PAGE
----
This is “Making Decisions”, chapter 11 from the book An Introduction to Organizational Behavior (v. 1.0). For details on it (including licensing), click here.
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After reading this chapter, you should be able to do the following:
Ingar Skaug, CEO of Wilh. Wilhelmsen Lines, ASA, saw changing the decision-making climate of the company as one of the first changes needed when he took over in 1989.
“If you always do what you always did, you always get what you always got,” according to Ingar Skaug—and he should know. Skaug is president and CEO of Wilh. Wilhelmsen, ASA, a leading global maritime industry company based in Norway with 23,000 employees and 516 offices worldwide. He faced major challenges when he began his job at Wilhelmsen Lines in 1989. The entire top management team of the company had been killed in an airplane crash while returning from a ship dedication ceremony. As you can imagine, employees were mourning the loss of their friends and leadership team. While Skaug knew that changes needed to be made within the organization, he also knew that he had to proceed slowly and carefully in implementing any changes. The biggest challenge he saw was the decision-making style within the company.
Skaug recalls this dilemma as follows. “I found myself in a situation in Wilhelmsen Lines where everyone was coming to my office in the morning and they expected me to take all the decisions. I said to people, ‘Those are not my decisions. I don’t want to take those decisions. You take those decisions.’ So for half a year they were screaming about that I was very afraid of making decisions. So I had a little bit of a struggle with the organization, with the people there at the time. They thought I was a very poor manager because I didn’t dare to make decisions. I had to teach them. I had to force the people to make their own decisions.”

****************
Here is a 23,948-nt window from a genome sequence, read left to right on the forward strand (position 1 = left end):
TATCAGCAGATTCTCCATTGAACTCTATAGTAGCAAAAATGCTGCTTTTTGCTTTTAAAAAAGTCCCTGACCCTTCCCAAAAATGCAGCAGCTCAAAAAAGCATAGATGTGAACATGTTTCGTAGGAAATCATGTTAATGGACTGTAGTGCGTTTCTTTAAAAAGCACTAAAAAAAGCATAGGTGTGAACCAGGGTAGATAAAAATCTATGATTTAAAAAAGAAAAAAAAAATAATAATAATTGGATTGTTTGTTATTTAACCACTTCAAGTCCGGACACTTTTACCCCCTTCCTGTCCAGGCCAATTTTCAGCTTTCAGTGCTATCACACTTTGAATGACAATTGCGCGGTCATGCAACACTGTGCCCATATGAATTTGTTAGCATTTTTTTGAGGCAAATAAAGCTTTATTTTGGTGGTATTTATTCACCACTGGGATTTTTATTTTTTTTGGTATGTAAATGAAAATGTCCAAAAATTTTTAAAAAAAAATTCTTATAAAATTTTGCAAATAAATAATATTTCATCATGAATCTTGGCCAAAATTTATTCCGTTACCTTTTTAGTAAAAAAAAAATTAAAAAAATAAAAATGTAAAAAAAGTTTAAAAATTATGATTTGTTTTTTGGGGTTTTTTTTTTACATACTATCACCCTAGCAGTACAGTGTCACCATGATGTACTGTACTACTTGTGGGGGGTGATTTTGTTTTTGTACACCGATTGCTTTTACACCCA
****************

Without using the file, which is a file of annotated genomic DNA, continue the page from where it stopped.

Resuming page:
His lessons paid off over the years. The company has now invented a cargo ship capable of transporting 10,000 vehicles while running exclusively on renewable energy via the power of the sun, wind, and water. He and others within the company cite the freedom that employees feel to make decisions and mistakes on their way to making discoveries in improved methods as a major factor in their success in revolutionizing the shipping industry one innovation at a time.
Sources: McCathy, J. F., O’Connell, D. J., & Hall, D. T. (2005). Leading beyond tragedy: The balance of personal identity and adaptability. Leadership & Organizational Development Journal, 26, 458–475; Skaug, I. (2007, July). Breaking free in turbulent times: The intersection of turbulence, innovation and leadership: Unleashing creativity and driving positive change. Business Leadership Review, 4, 1–7; Furness, V. (2005). Interview with Ingar Skaug. European Business Forum. Retrieved April 4, 2008, from http://www.ebfonline.com/article.aspx?extraid=30; Norwegian executive Ingar Skaug named chairman of Center for Creative Leadership (2006). Retrieved April 4, 2008, from http://www.ccl.org/leadership/news/2006/skaug.aspx.